Chinese environment officials are rushing to build three temporary barriers on the Yellow river after failing to contain an oil slick in a tributary of the country's second largest waterway.
Despite overnight efforts by 700 workers to dig diversion channels, the contamination belt — which was 13 miles long at its peak — has tainted the giant Sanmenxia reservoir, the state media reported today . Some areas have been forced to suspend water supplies according to the Xinhua news agency, as the spill spread from the Wei tributary in Shaanxi province to the Yellow river in Henan province.
Separate reports said the major downstream cities of Zhangzhou and Kaifeng would not be affected as they have alternative water supplies.
The oil spill occurred last Wednesday when 150 tonnes of diesel leaked from the Lanzhou-to-Chengsha pipeline owned by the China National Petroleum Corporation, but it did not become known publicly until Sunday.
After the leak, the state-owned firm and environment ministry dispatched teams to the area to try to control the leak before it entered the Yellow river, which sustains 140 million people with water supplies for drinking, irrigation and industry.
As well as diversion ditches, they used 27 floating barriers to try to isolate the diesel so that it could be removed or soaked up with absorbent materials.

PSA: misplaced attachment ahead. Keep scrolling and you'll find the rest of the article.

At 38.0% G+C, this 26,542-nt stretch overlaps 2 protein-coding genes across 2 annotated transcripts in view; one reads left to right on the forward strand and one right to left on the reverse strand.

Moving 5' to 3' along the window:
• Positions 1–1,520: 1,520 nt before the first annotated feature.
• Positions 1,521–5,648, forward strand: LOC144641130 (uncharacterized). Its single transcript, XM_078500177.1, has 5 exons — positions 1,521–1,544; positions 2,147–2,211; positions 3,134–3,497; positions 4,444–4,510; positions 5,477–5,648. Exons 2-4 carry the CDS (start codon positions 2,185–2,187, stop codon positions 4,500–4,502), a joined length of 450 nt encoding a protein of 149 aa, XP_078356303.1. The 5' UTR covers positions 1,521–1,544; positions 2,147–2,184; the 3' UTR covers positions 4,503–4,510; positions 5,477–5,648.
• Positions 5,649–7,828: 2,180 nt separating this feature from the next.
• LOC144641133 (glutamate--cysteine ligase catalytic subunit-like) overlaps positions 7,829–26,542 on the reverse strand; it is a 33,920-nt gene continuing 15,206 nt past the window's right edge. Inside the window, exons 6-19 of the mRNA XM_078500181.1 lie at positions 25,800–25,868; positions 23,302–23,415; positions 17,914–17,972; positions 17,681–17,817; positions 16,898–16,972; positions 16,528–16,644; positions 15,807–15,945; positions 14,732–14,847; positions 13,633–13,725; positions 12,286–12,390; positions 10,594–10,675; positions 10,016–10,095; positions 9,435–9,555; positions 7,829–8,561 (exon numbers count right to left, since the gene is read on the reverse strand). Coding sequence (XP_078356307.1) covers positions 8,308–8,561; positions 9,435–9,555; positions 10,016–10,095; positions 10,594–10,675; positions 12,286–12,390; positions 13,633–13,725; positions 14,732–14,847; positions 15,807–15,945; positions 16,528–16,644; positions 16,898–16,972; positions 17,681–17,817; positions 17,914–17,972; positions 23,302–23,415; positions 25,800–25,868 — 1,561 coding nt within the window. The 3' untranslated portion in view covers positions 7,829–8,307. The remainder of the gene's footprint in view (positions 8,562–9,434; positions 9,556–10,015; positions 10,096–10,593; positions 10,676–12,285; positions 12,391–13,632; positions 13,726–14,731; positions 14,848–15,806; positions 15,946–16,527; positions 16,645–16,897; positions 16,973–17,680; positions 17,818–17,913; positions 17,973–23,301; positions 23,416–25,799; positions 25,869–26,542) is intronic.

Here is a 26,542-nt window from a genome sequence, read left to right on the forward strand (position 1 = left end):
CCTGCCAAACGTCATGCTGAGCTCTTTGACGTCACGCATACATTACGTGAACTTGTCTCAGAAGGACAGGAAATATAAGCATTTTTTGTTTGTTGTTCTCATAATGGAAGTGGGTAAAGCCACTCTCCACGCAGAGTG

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China's vice premier Li Keqiang said the operation should "strictly prevent leakage and pollution from flowing into the Yellow river and ensure the safety of drinking water for the masses," according to a news release at the weekend.
But today's monitoring data along the Yellow river indicate the efforts were only partially successful, with the already poor water quality deteriorating further.
The Sanmenxia dam has been closed to prevent the contamination from passing further downstream. Emergency teams are using the floating barriers to divert the spill to an area of the reservoir where it can be dealt with.
The environment department of Henan province said its senior officials has been dispatched to join the containment effort. "We don't have anyone here who can comment as they all at the site," said an operator at the head office.
The Yellow, often described as the Cradle of Chinese civilisation, is one of the country's most heavily exploited and polluted rivers. According to the United Nations, water is unfit for any use along one third of the river.